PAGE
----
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Building teachers expertise in understanding, assessing and developing children s mathematical thinking: the power of task-based, one-to-one assessment interviews Doug Clarke, Barbara Clarke & Anne Roche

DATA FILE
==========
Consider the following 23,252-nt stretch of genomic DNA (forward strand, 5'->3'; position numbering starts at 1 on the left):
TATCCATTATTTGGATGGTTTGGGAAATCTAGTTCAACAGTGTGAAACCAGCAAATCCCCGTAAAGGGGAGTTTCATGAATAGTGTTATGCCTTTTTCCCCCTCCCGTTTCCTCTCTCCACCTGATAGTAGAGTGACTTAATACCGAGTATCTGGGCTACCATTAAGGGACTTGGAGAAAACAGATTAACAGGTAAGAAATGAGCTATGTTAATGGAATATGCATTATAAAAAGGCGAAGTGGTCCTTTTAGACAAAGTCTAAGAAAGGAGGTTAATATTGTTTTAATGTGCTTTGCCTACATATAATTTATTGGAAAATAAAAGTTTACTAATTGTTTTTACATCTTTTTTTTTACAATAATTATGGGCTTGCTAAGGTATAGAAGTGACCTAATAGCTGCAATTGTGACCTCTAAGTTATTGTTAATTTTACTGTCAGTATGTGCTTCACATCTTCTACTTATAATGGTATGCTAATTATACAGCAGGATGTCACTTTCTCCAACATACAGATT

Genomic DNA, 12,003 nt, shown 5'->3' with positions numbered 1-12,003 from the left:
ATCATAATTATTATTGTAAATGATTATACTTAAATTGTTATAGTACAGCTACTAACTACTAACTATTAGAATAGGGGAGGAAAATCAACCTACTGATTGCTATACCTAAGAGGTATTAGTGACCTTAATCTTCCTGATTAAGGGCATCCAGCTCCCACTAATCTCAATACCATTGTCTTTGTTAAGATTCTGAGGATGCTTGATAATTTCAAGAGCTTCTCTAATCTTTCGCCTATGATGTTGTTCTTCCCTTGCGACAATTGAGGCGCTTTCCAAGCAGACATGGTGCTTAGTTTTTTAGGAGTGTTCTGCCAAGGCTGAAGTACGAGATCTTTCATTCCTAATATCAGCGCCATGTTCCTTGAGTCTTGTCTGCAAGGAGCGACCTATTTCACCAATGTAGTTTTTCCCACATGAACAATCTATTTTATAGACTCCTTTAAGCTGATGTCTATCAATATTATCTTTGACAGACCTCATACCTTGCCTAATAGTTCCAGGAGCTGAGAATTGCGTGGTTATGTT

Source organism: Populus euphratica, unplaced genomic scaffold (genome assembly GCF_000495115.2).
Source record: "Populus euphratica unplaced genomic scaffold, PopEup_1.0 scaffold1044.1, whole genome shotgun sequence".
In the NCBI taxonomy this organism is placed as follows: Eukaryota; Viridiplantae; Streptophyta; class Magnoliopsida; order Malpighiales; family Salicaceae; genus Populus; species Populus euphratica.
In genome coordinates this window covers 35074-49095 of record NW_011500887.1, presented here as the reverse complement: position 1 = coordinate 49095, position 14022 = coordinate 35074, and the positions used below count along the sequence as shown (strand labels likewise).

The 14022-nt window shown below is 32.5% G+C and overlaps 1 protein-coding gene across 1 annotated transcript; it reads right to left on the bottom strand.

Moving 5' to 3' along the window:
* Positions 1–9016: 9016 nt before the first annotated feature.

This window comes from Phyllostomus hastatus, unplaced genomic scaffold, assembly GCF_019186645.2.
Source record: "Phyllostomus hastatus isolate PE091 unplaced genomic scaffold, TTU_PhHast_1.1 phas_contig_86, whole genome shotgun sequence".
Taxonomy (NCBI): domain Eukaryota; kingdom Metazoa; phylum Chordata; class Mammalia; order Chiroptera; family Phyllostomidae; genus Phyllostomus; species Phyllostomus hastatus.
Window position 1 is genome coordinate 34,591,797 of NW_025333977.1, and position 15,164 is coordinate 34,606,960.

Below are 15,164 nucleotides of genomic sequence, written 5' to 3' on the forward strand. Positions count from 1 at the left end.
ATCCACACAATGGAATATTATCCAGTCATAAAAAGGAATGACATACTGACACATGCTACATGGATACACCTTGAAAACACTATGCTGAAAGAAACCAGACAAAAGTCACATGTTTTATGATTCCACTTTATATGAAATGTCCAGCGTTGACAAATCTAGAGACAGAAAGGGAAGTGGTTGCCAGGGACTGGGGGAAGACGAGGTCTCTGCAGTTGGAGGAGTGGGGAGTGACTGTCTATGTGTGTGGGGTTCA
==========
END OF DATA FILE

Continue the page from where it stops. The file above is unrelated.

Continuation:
Building teachers expertise in understanding, assessing and developing children s mathematical thinking: the power of task-based, one-to-one assessment interviews Doug Clarke, Barbara Clarke & Anne Roche ZDM The International Journal on Mathematics Education ISSN ZDM Mathematics Education DOI / s Your article is protected by copyright and all rights are held exclusively by FIZ Karlsruhe. This e-offprint is for personal use only and shall not be self-archived in electronic repositories. If you wish to self-archive your work, please use the accepted author s version for posting to your own website or your institution s repository. You may further deposit the accepted author s version on a funder s repository at a funder s request, provided it is not made publicly available until 12 months after publication. 1 23 ZDM Mathematics Education DOI /s ORIGINAL ARTICLE Building teachers expertise in understanding, assessing and developing children s mathematical thinking: the power of task-based, one-to-one assessment interviews Doug Clarke Barbara Clarke Anne Roche Accepted: 11 June 2011 Ó FIZ Karlsruhe 2011 Abstract In this paper, we outline the benefits to teachers expertise of the use of research-based, one-to-one assessment interviews in mathematics. Drawing upon our research and professional development work with teachers and students in primary and middle years in Australia and the research of others, we argue that the use of the interviews builds teacher expertise through enhancing teachers knowledge of individual and group understanding of mathematics, and also provides an understanding of typical learning paths in various mathematical domains. The use of such interviews also provides a model for teachers interactions and discussions with children, building both their pedagogical content knowledge and their subject matter knowledge. Keywords Teacher expertise Assessment interview Student thinking Teacher knowledge 1 Introduction This paper begins with a brief discussion of research and frameworks of teacher knowledge, drawing largely upon the seminal work of Shulman and the more recent work of Ball and her colleagues. We discuss the relatively recent phenomenon of the use of one-to-one assessment D. Clarke (&) A. Roche Australian Catholic University, 115 Victoria Parade, Fitzroy, VIC 3065, Australia A. Roche B. Clarke Monash University, PO Box 527, Frankston 3199, Australia interviews in building teacher expertise in professional development settings in Australia. We then draw upon two research programs in which the one-to-one interview formed a major component. These projects were the Early Numeracy Research Project (ENRP) and the Australian Catholic University (ACU) Rational Number Project. We provide the reader with considerable detail on the interviews within these projects. We give examples of the kinds of tasks used and the learning framework which underpinned them. We then outline the preparation involved prior to teachers using the interviews, and the steps taken to maintain consistent use of the interviews across many teachers. We share data on student performance on certain tasks. Following this background information on the interviews and their use, we then discuss the benefits of such use to preservice and inservice teachers, in building their expertise. In doing so, we draw upon teacher questionnaire, individual and focus group data as it supports our argument. Both these research projects were large scale, involving hundreds of teachers and thousands of students. With a focus on student learning and growth in such learning over time as evidenced from interview data, the research projects were not originally intended to study the direct contribution of the one-to-one interview to developing teacher expertise. However, the data on this which emerged during the projects were compelling. 2 Teacher knowledge In considering ways to build teacher expertise, an important component is of course teacher knowledge (Fennema and Franke 1992). Shulman (1986) first coined the term pedagogical content knowledge (PCK). He described PCK, D. Clarke et al. the intersection of content knowledge and pedagogical knowledge as the most useful forms of representation of those ideas, the most powerful analogies, illustrations, explanations and demonstrations in a word, the ways of representing and formulating the subject that makes it comprehensible to others (1986, p. 9). Since Shulman s seminal work, researchers in mathematics education have attempted to conceptualise and measure teachers mathematical knowledge for teaching (e.g., Hill, Ball, and Schilling 2008). Such work is important, as research has determined that student outcomes can be improved by enhancing teachers mathematical knowledge for teaching (Hill, Rowan, and Ball 2005). Ball, Thames, and Phelps (2008) many years later proposed the model shown in Fig. 1. Although there is no clear consensus on the components of teachers knowledge and may never be, like Graeber and Tirosh (2008), we regard the ongoing conversations as constructive, and view the attempts to define the construct PCK within mathematics education as part of that larger quest to establish a unique base of professional knowledge, a hallmark of a true profession, for teachers of mathematics (p. 129). In later sections, we will not only provide evidence of the growth in teacher expertise, as it relates to several of the components of the Ball et al. (2008) model, but also argue that such expertise cannot be fitted neatly into these categories. 3 An increased emphasis in Australia on the use of one-to-one assessment In the last 20 years, the inadequacy of a single assessment method administered to students at the end of the teaching of a mathematics topic has been widely acknowledged (Ginsburg 2009). It is increasingly the case that those working at all levels of mathematics education regard the major purpose of assessment as improving instruction and supporting learning (Webb and Romberg 1992), and this has led to a search for appropriate assessment methods to achieve this. The limitations and disadvantages of pen and paper tests in gathering high quality, in-depth data on children s knowledge were well established by Clements and Ellerton (1995). They contrasted the quality of information about Grade 5 and Grade 8 students gained from written tests with that gained through one-to-one interviews. They observed that children may have a strong conceptual knowledge of a topic (revealed in a one-to-one interview) but be unable to demonstrate that during a written assessment. The data suggested that around one-quarter of students responses could be classified as either (a) correct written responses given by students who did not have a sound understanding of the mathematical knowledge, skills, concepts and principles which the questions were intended to cover ; or (b) incorrect written answers given by students who had partial or full understanding. Following the work of Piaget, clinical interviews have been used for many years in mathematics education research (Ginsburg et al. 1998). Typically, such research has been conducted with relatively small numbers of students, and the results not always communicated well to the teaching profession. However, the late 1990s, in Australia and New Zealand, saw the development and use of research-based one-to-one, task-based interviews with large numbers of students, as a professional tool for teachers of mathematics (Bobis, Clarke, Clarke, Gould, Thomas, Wright, and Young-Loveridge 2005). Fig. 1 Framework of mathematical knowledge proposed by Ball et al. (2008, p. 403) Building teachers expertise in children s mathematical thinking 4 Two large-scale research projects involving extensive use of assessment interviews 4.1 The ENRP The ENRP research and professional development program, conducted in Victoria from 1999 to 2001, involved 353 teachers and over 11,000 children aged 5 8 years old (Clarke 2001; Clarke, Cheeseman, Gervasoni, Gronn, Horne, McDonough, Montgomery, Roche, Sullivan, Clarke, and Rowley 2002). There were four key components to this research and professional development project: the development of a research-based framework of growth points in young children s mathematical learning (in Number, Measurement and Geometry); the development of a 40-min, one-on-one, task-based interview, used by all teachers to assess aspects of the mathematical knowledge of all children at the beginning and end of the school year; extensive teacher professional development at central, regional and school levels, for teachers, mathematics coordinators, and principals; and a study of the practices of particularly effective teachers. As part of the ENRP, it was decided to create a framework of key growth points in numeracy learning. Students movement through these growth points in project schools, as revealed in interview data, could then be tracked over time. In creating the growth points, the project team studied available research on key stages or levels in young children s mathematics learning (e.g., Clements et al. 1999; Lehrer and Chazan 1998), as well as frameworks developed by other authors and groups to describe learning. Data relating to growth points and student learning have been reported in a number of publications (see, e.g., Clarke 2004; B. A. Clarke, Clarke, and Cheeseman 2006). There are some parallels in our growth points with the work of Simon (1995), who referred to a hypothetical learning trajectory as the teacher s prediction as to the path by which learning might proceed (p. 135). Our work differs from that of Simon and Clements and Sarama (2004) in that instructional sequences are somewhat implied by our growth points, but not specified (Clarke 2008). The one-to-one interview (assessing Number, Measurement and Geometry) was used with around 11,000 children, taking an average of 45 min, and varying in time according to the interviewer s experience and the responses of the child. The interview followed a very tight script, which indicated precisely which question to ask next, given a particular response to the previous item. The interviews were conducted by the student s regular classroom teacher, following a full day s training on its use, and the opportunity to practise the interview process under the eye of either the school mathematics coordinator (who had received additional training) or a member of the research team. A range of procedures was developed to maximise consistency in the way in which the interview was administered across the schools. The teacher completed a record sheet during each interview, which recorded both students answers and their stated method. In many cases, the method was evident because of the students body language (e.g., use of fingers), but for most tasks the student was asked a question of the kind, please explain your thinking, how did you work that out?, could you do that a different way? ), but always according to the script. There was effectively no time limit on students responses, although when it became clear that the student had little idea on how to attempt to solve a given problem, the teacher would usually move on. The interview provided information about growth points achieved by a child in each of nine mathematical domains: four in Number (counting, place value, addition and subtraction, multiplication and division); three in Measurement (time, length, mass), and two in Geometry (properties of shape and visualisation and orientation). Although the full text of the ENRP interview involved around 60 tasks (with several sub-tasks in many cases), no child moved through all of these. The interviewer made a decision after each task, according to the script. Given success on a particular task, the interviewer continued with the next task in the domain as far as the child could go with success. Given difficulty with the task, the interviewer either abandoned that section of the interview and moved on to the next domain or moved into a detour, designed to elaborate more clearly the difficulty a child might be having with a particular content area. To clarify the notion of a detour, the interview starts with a task where students are asked, using a cup, to take a big scoop of plastic teddy bears from a tub of teddy bears. They estimate the total and then count them, using any method they choose. If they are unsuccessful in correctly counting the collection, they move into a detour which focuses on tasks to do with more and less, oneto-one correspondence, and conservation. Figure 2 includes two questions from the interview (Department of Education and Training 2001). These questions focus on identifying the mental strategies for subtraction that the child draws upon. The strategies used were recorded on the interview record sheet. Since its development, the ENRP interview has been used by teachers and researchers in Australia, New D. Clarke et al. Fig. 2 Two tasks from the ENRP interview 19. Counting Back For this question you need to listen to a story. a) Imagine you have 8 little cookies in your morning snack and you eat 3. How many do you have left?... How did you work that out? If incorrect answer, ask part (b): b) Could you use your fingers to help you to work it out? (It s fine to repeat the question, but no further prompts please). 20. Counting Down To / Counting Up From I have 12 strawberries and I eat 9. How many are left?... Please explain. Zealand, Germany, Sweden, South Africa, Canada and the USA. 4.2 ACU Rational Number Interview Following the ENRP, and requests for a similar interview from teachers of older students, it was decided to develop a one-to-one interview for teachers of 9- to 14-year olds. Given the recognised difficulty with fractions and decimals for many teachers and students (see, e.g., Behr et al. 1983; Steinle and Stacey 2003), it was decided to make rational numbers the focus of the interview. Anne Roche adapted and developed tasks in decimals (see, e.g., Roche, 2005, 2010) and Annie Mitchell in fractions (see, e.g., Mitchell and Horne 2010). An important source of tasks was the Rational Number Project (Behr and Post 1992). Student data on key tasks were reported in D. M. Clarke, Roche, Mitchell, and Sukenik (2006b). As part of this project, this interview was used with 323 students who were completing the last year of primary school. Two sample tasks from the ACU Rational Number interview are given in Fig. 3. These are Construct a Sum from the Rational Number Project (Behr et al. 1985), and Make me a Decimal (Roche and Clarke 2004). These two tasks illustrate the potential of one-to-one interview tasks, as compared to traditional written assessment. The capacity of students to move the cards around in each task has at least two clear benefits. First, the student can place them in particular positions initially, knowing that they are easily changed. Second, the teacher conducting the interview has a window into children s reasoning as they see them move the pieces from place to place. Such rich information would be very difficult to collect from a written assessment. Fig. 3 Sample tasks from the Australian Catholic University Rational Number Interview Construct a sum Place the number cards and the empty fraction sum in front of the student. a) Choose from these numbers to form two fractions that when added together are close to one, but not equal to one. Record the student s final decision. b) Please explain how you know the answer would be close to one. Record any change of solution. Make me a decimal Here are some number cards and some blanks that could be any number a) Could you use some of these cards to show me what two tenths would look like as a decimal? b) 27 thousandths? c) ten tenths? d) 27 tenths? Figure 3. Sample tasks from the Australian Catholic University Rational Number Interview. Building teachers expertise in children s mathematical thinking 4.3 Some information on how the interviews were administered and the data collected Student strategies were recorded in detail on the interview record sheet. For example, for the two ENRP subtraction tasks outlined in Fig. 2, the teacher completes the record sheet, as shown in Fig. 4, recording both the answer given and the strategies used. The emphasis on asking for and recording both answer and strategies is clear recognition that the answer alone is not sufficient, and gives a message to students that their strategies and mathematical thinking are valued (Swan 2002). The act of completing the record sheet requires an understanding of the strategies listed (e.g., modelling all, fact family, count up from, etc.), but of course must be preceded by extensive teacher professional development on its use. This is our first example of the kinds of teacher expertise which are developed prior to and during the use of the interview. Processes used by the ENRP research team to maximise reliability and validity of interview data have been detailed elsewhere (Horne and Rowley 2001). Having data on over 36,000 ENRP interviews for the 11,000 students (with many students being interviewed on several occasions) and around 400 for the ACU Rational Number Interview provided previously unavailable high quality data on student performance. For example, Table 1 shows the percentage of children on arrival at schools (typically 5 year-olds), who were able to match numerals to their corresponding number of dots (B. A. Clarke et al. 2006). Fig. 4 An excerpt from the addition and subtraction tasks on the interview record sheet Table 1 Performance of children on entry to school on selected tasks (%) (n = 1,437) Match numeral to 2 dots 86 Match numeral to 4 dots 77 Match numeral to 0 dots 63 Match numeral to 5 dots 67 Match numeral to 3 dots 79 Match numeral to 9 dots 41 During the ENRP, it became increasingly obvious to the research team that the interview was providing opportunities for development of teachers knowledge. Evidence emerged of teachers greater confidence in the use of mathematical language, and of their growing sense of typical learning paths of their students. 5 Methodology Percent success (%) As mentioned earlier, the research projects were not originally established to study the direct contribution of the one-to-one interview to developing teacher expertise, but the compelling nature of the anecdotal data which emerged early encouraged our team to investigate this more thoroughly. Although there was a range of data which is not reported here (e.g., teachers grouping practices, their planning methods, actual time given to mathematics, and their expectations of student growth), data collection relevant to this article took the following forms: Teacher Entry questionnaire (February 1999), involving 24 items focusing on areas including background information, personal mathematical knowledge, confidence in teaching mathematics, mathematical expectations of their students, and areas of their teaching which they sought to improve (n = 195). Teacher Exit questionnaire (October 2001), involving 21 items focusing on similar areas to the Entry questionnaire, in order to discern changes over time (n = 221). Teachers Highlights and Surprises questionnaire (March 1999), where teachers were simply asked what highlights and surprises were there as a result of conducting the interviews with your students? (n = 198). Changes in Teaching Questionnaire (October 2001), where teachers were asked to nominate the greatest D. Clarke et al. changes in their teaching and in their students as a result of their involvement in the ENRP (n = 220). All of these data are reported in detail in Clarke et al. (2002). Using a two-page questionnaire involving Likert scale items and open response items, 140 preservice teachers at ACU and Monash University were asked to comment on their growing expertise as mathematics teachers through their use of one-to-one assessment inte